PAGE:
BP to Pay 'Largest Settlement With a Single Entity in American History'
As the U.S. Department of Justice announced on Monday a final settlement with BP over the devastating 2010 Deepwater Horizon oil spill, groups are warning that the oil giant may still nab a substantial tax break under the deal.
The U.S. Coast Guard battles flames following the explosion on BP's offshore oil rig Deepwater Horizon. Photo credit: U.S. Coast Guard / Wikimedia Commons
Attorney General Loretta Lynch said the $20.8 billion settlement agreement marks the "the largest settlement with a single entity in American history." The resolution includes $5.5 billion to settle civil claims under the Clean Water Act; $7.1 billion in natural resources damages claims under the Oil Pollution Act, in addition to the $1 billion previously committed for early restoration and $4.9 billion in economic damages claims to the five Gulf states and up to $1 billion for local governments.
However, reporting by the Times-Picayune highlighted the little-noticed detail that, while the U.S. Department of Justice has explicitly forbidden BP from deducting its Clean Water Act penalties, no restrictions have been placed on the billions labeled natural resource damages payments, restoration and reimbursement to government, which it can treat as a business expense.
U.S. Public Interest Research Group (PIRG) says this amounts to $15.3 billion that can be written off as the "cost of doing business"—$5.35 billion of which can be claimed as a tax windfall.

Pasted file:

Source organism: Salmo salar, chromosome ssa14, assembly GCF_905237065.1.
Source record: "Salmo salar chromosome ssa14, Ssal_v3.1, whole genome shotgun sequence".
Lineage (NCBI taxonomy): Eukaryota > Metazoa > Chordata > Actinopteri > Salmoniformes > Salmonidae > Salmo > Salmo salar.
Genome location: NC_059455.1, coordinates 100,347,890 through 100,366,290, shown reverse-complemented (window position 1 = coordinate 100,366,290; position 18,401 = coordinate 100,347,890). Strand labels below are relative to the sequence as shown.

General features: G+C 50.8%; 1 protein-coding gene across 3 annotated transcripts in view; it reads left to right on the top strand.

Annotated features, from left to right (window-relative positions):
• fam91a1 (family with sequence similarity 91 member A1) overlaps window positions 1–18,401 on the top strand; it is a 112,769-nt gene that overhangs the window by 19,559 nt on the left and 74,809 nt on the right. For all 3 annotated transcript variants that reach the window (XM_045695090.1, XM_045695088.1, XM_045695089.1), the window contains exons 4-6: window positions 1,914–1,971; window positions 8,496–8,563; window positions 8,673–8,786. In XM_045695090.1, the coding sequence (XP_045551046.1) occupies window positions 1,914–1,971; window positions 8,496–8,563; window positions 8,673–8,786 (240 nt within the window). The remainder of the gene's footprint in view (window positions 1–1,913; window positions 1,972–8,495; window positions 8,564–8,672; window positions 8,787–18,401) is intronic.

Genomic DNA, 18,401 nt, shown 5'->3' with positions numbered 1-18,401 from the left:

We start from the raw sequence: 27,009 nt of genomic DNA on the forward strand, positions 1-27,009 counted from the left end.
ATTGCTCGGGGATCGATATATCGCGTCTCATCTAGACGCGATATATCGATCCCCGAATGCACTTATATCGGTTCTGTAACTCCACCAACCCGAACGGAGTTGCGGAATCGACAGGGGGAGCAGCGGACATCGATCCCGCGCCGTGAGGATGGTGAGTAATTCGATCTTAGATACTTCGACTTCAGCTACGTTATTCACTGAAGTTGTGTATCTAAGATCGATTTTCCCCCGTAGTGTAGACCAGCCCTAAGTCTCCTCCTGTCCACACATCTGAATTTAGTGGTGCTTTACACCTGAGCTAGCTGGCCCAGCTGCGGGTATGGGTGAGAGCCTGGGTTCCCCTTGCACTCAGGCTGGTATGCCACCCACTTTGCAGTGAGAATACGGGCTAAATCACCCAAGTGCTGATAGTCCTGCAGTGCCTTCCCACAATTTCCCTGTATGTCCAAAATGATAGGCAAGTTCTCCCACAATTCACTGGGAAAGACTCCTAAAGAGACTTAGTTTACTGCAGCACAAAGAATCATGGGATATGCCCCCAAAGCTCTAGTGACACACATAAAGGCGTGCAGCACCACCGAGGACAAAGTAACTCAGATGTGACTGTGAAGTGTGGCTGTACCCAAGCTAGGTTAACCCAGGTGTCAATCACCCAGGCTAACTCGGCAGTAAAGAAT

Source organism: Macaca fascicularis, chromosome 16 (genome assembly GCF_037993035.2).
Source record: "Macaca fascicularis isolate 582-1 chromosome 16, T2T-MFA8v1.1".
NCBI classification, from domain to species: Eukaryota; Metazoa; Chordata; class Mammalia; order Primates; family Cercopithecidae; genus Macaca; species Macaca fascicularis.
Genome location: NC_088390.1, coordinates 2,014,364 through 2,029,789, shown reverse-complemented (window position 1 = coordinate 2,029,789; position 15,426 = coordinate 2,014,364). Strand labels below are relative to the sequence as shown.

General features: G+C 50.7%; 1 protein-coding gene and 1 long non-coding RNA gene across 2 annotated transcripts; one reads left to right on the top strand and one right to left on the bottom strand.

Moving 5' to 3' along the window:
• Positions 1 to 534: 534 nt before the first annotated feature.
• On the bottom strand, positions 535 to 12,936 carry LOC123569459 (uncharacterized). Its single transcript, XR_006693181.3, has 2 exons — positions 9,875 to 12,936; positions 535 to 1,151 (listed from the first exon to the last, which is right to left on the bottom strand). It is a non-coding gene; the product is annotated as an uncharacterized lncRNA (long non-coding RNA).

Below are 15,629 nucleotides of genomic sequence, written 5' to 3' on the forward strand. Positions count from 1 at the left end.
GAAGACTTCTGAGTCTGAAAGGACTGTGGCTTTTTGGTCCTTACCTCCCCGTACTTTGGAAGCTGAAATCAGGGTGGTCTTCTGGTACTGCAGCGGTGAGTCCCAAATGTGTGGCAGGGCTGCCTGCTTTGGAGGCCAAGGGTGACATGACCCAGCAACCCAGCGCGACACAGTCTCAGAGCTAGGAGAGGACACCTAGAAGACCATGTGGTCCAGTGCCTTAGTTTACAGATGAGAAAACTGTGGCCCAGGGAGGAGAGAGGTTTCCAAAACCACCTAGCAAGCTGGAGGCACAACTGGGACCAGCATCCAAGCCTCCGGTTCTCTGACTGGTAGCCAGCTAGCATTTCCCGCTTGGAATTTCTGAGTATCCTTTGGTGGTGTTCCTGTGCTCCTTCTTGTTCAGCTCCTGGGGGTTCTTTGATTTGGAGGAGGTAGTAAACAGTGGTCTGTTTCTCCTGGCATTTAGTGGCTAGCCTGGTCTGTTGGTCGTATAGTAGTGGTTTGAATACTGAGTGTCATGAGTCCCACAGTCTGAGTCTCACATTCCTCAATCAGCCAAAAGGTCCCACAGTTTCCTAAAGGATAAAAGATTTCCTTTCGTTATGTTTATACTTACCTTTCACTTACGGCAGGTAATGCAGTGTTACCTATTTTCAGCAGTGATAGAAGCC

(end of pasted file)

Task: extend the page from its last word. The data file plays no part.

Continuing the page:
"BP was found to be grossly negligent in the Deepwater Horizon case and yet the vast majority of what they are paying to make up for their gross negligence is legally considered just business as usual under the tax code unless the U.S. Department of Justice explicitly prohibits a write-off," said Michelle Surka, program associate with U.S. PIRG. "This not only sends the wrong message, but it also hurts taxpayers by forcing us to shoulder the burden of BP’s tax windfall in the form of higher taxes, cuts to public programs and more national debt."
Environmental watchdog group Friends of the Earth also noted that the Deepwater Horizon disaster has already allowed BP sizable tax benefits, including the $10 billion windfall it was able to secure by deducting the cost of its cleanup expenses.
"BP should not be allowed to treat the costs of their disaster as the cost of doing business," said Friends of the Earth climate and energy campaigner Lukas Ross. "We are concerned that this settlement doesn’t protect taxpayers. The justice department must ensure that no further tax benefits can accrue to the company responsible for perhaps the biggest environmental disaster in U.S. history."
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They are among the largest trees in the world, descendants of forests where dinosaurs roamed.
Pixabay / Simi Luft<p><span>Until recently, measuring these trees meant scaling their 80 meter high trunks with a tape measure. Now, a team of scientists from University College London and the University of Maryland uses advanced laser scanning, to create 3D maps and calculate the total mass.</span></p><p>The results are striking: suggesting the trees <a href="https://www.nature.com/articles/s41598-020-73733-6" target="_blank" rel="noopener noreferrer">may be as much as 30% larger than earlier measurements suggested.</a> Part of that could be due to the additional trunks the Redwoods can grow as they age, <a href="https://www.nature.com/articles/s41598-020-73733-6" target="_blank" rel="noopener noreferrer">a process known as reiteration</a>.</p>